The place where it was taken will be quickly identified by all of you: the gallery between the theater and the cultural block's small amphitheater.  At that point Fidel was asking me about the missing railings at either end of the amphitheater, which had not been installed yet (Figure 9). To this he referred later in his inaugural speech as one of the school's pending details. Some of Fidel's considerations in the school's inaugural address certainly arose from our conversation that day:
´In this school the constructive experience gained is reflected, an experience that has been gathered over these years of an intense school construction program. It even has a finished amphitheater, which I think they will inaugurate tonight. I understand that they will be presenting there a ballet tonight.
The gymnasium is complete and is magnificent, just as the theater, although the ventilation remains a problem to be solved; everything is ready, but there are some pending equipments, so some movie will have to watched with a bit of heat.
It has a lovely library and an Olympic swimming pool with every detail, a magnificent dining room, even with a small lounge for learning how to eat; a number of special classrooms where nothing is missing -chorus, dance, and so on- for the two levels: secondary and high school.
The school's functional solutions are really good, the distances are short and the disposition of all of the buildings has been made with real artistry. We must congratulate the school buildings group and the architect who designed this school.‘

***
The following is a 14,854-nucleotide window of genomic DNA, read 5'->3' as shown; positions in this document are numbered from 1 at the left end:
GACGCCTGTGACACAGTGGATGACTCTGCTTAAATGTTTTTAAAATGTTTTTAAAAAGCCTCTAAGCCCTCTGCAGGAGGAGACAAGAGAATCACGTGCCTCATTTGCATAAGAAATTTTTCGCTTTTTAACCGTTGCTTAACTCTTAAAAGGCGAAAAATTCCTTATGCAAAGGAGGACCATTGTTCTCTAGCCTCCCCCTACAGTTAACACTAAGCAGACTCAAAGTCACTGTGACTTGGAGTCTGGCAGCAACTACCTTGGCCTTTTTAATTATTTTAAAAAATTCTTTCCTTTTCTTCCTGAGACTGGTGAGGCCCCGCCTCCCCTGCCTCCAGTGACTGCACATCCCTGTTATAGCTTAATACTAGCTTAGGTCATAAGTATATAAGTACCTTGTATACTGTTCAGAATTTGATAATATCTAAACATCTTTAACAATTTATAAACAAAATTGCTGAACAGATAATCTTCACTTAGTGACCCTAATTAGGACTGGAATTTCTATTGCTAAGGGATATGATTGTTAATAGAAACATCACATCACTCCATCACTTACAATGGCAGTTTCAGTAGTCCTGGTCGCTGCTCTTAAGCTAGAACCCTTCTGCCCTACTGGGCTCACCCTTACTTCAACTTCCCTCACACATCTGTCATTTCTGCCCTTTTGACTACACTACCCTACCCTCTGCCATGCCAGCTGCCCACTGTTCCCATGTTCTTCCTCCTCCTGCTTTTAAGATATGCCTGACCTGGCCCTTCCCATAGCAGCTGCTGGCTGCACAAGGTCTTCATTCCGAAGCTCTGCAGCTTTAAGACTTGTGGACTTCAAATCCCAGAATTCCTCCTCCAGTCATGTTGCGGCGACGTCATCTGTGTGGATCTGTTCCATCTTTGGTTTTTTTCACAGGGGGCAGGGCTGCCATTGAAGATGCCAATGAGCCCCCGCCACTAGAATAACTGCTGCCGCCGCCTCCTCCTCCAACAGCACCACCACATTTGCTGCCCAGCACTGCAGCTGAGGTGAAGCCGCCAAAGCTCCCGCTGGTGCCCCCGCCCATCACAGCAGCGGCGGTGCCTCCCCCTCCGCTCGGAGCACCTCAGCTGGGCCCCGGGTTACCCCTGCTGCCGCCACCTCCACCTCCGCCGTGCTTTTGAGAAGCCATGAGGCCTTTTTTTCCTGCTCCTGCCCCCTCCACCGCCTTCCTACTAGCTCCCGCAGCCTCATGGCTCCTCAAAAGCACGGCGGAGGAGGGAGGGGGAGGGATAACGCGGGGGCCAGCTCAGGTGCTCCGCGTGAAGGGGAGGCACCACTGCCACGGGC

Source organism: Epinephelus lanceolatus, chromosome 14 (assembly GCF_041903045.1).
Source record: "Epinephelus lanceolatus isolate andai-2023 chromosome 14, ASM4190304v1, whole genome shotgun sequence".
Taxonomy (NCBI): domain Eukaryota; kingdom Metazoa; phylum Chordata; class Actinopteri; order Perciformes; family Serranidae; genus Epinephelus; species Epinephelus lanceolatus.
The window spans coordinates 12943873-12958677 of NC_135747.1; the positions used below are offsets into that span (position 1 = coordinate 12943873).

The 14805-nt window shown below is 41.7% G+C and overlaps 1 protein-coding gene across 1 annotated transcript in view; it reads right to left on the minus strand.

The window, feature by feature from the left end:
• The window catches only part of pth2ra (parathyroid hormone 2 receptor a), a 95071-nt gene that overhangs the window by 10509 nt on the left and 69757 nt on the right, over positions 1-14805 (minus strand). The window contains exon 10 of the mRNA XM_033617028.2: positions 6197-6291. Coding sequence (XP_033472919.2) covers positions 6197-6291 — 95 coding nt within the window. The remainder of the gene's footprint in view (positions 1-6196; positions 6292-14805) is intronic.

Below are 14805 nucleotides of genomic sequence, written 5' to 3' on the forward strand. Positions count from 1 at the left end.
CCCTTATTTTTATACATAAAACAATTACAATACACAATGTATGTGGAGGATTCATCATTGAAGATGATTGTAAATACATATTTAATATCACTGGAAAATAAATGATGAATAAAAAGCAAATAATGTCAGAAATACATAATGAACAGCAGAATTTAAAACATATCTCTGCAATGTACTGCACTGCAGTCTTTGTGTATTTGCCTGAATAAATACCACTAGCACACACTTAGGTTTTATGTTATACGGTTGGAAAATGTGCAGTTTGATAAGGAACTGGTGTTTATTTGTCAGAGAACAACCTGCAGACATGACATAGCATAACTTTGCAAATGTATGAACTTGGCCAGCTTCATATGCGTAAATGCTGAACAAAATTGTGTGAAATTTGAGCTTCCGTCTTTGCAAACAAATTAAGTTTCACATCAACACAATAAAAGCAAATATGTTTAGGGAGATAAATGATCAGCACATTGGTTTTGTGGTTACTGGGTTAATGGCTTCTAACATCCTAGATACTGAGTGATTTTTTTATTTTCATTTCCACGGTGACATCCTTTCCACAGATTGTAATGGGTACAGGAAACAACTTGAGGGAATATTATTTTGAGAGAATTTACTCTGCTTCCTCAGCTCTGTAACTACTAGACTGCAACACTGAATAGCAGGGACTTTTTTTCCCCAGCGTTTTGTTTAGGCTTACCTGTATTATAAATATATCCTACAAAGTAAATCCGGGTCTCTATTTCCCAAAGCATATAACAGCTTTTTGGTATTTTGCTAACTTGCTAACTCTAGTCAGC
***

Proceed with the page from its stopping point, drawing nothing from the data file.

As we parted he told me that I had not mentioned my name in the speech because did not remember it. Disadvantages of a family name as unusual as mine!
Figure 8. Moment in the tour by the cultural block's small amphitheater.

Figura 9. Small amphitheater days after the opening, still without handrails.

The author and his work…

Few architects of my generation have had opportunities like this. Unfortunately, most of our work (mine and that of most of the architects of the post-revolutionary promotions) has remained on paper, without ever being built. The important projects, where the architect would have been able to express himself freely have been scarce in the years of our professional lives. And such works were always entrusted to those from an earlier generation, to those who had begun their careers before the revolution.